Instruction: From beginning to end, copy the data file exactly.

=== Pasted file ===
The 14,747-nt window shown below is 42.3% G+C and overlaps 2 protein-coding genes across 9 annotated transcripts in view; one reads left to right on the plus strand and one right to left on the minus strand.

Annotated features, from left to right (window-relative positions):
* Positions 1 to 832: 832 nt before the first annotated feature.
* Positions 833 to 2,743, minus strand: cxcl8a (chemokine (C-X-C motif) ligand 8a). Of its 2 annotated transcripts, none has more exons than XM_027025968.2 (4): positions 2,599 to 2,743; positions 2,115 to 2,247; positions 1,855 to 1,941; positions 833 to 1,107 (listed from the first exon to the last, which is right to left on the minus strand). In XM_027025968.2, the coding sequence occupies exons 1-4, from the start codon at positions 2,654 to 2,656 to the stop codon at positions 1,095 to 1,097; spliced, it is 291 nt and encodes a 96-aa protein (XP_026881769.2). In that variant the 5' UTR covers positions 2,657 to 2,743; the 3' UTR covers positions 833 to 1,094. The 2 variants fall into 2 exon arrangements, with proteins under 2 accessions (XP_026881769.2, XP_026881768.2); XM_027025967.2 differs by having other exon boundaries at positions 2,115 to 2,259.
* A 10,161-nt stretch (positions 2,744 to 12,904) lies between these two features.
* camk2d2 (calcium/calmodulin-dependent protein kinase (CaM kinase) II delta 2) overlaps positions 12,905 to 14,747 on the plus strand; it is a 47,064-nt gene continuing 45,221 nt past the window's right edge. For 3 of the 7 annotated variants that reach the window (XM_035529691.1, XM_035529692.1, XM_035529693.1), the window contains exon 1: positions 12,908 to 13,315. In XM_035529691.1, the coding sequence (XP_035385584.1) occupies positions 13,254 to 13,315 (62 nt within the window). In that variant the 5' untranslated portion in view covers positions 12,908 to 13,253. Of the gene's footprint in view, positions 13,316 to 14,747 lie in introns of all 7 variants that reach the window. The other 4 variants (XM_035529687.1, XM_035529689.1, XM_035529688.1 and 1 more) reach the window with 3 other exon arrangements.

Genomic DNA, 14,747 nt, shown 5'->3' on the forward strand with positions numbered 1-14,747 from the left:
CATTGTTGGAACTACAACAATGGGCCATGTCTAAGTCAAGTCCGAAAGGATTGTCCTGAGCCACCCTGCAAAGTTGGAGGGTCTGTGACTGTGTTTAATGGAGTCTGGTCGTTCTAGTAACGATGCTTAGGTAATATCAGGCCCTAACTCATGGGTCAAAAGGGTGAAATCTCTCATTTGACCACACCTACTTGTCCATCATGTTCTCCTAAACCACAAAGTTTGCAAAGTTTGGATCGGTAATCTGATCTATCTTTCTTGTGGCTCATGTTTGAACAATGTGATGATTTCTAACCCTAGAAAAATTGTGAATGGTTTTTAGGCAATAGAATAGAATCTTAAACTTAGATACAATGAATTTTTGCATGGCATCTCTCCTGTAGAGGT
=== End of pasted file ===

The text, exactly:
The 14,747-nt window shown below is 42.3% G+C and overlaps 2 protein-coding genes across 9 annotated transcripts in view; one reads left to right on the plus strand and one right to left on the minus strand.

Annotated features, from left to right (window-relative positions):
* Positions 1 to 832: 832 nt before the first annotated feature.
* Positions 833 to 2,743, minus strand: cxcl8a (chemokine (C-X-C motif) ligand 8a). Of its 2 annotated transcripts, none has more exons than XM_027025968.2 (4): positions 2,599 to 2,743; positions 2,115 to 2,247; positions 1,855 to 1,941; positions 833 to 1,107 (listed from the first exon to the last, which is right to left on the minus strand). In XM_027025968.2, the coding sequence occupies exons 1-4, from the start codon at positions 2,654 to 2,656 to the stop codon at positions 1,095 to 1,097; spliced, it is 291 nt and encodes a 96-aa protein (XP_026881769.2). In that variant the 5' UTR covers positions 2,657 to 2,743; the 3' UTR covers positions 833 to 1,094. The 2 variants fall into 2 exon arrangements, with proteins under 2 accessions (XP_026881769.2, XP_026881768.2); XM_027025967.2 differs by having other exon boundaries at positions 2,115 to 2,259.
* A 10,161-nt stretch (positions 2,744 to 12,904) lies between these two features.
* camk2d2 (calcium/calmodulin-dependent protein kinase (CaM kinase) II delta 2) overlaps positions 12,905 to 14,747 on the plus strand; it is a 47,064-nt gene continuing 45,221 nt past the window's right edge. For 3 of the 7 annotated variants that reach the window (XM_035529691.1, XM_035529692.1, XM_035529693.1), the window contains exon 1: positions 12,908 to 13,315. In XM_035529691.1, the coding sequence (XP_035385584.1) occupies positions 13,254 to 13,315 (62 nt within the window). In that variant the 5' untranslated portion in view covers positions 12,908 to 13,253. Of the gene's footprint in view, positions 13,316 to 14,747 lie in introns of all 7 variants that reach the window. The other 4 variants (XM_035529687.1, XM_035529689.1, XM_035529688.1 and 1 more) reach the window with 3 other exon arrangements.

Genomic DNA, 14,747 nt, shown 5'->3' on the forward strand with positions numbered 1-14,747 from the left:
CATTGTTGGAACTACAACAATGGGCCATGTCTAAGTCAAGTCCGAAAGGATTGTCCTGAGCCACCCTGCAAAGTTGGAGGGTCTGTGACTGTGTTTAATGGAGTCTGGTCGTTCTAGTAACGATGCTTAGGTAATATCAGGCCCTAACTCATGGGTCAAAAGGGTGAAATCTCTCATTTGACCACACCTACTTGTCCATCATGTTCTCCTAAACCACAAAGTTTGCAAAGTTTGGATCGGTAATCTGATCTATCTTTCTTGTGGCTCATGTTTGAACAATGTGATGATTTCTAACCCTAGAAAAATTGTGAATGGTTTTTAGGCAATAGAATAGAATCTTAAACTTAGATACAATGAATTTTTGCATGGCATCTCTCCTGTAGAGGT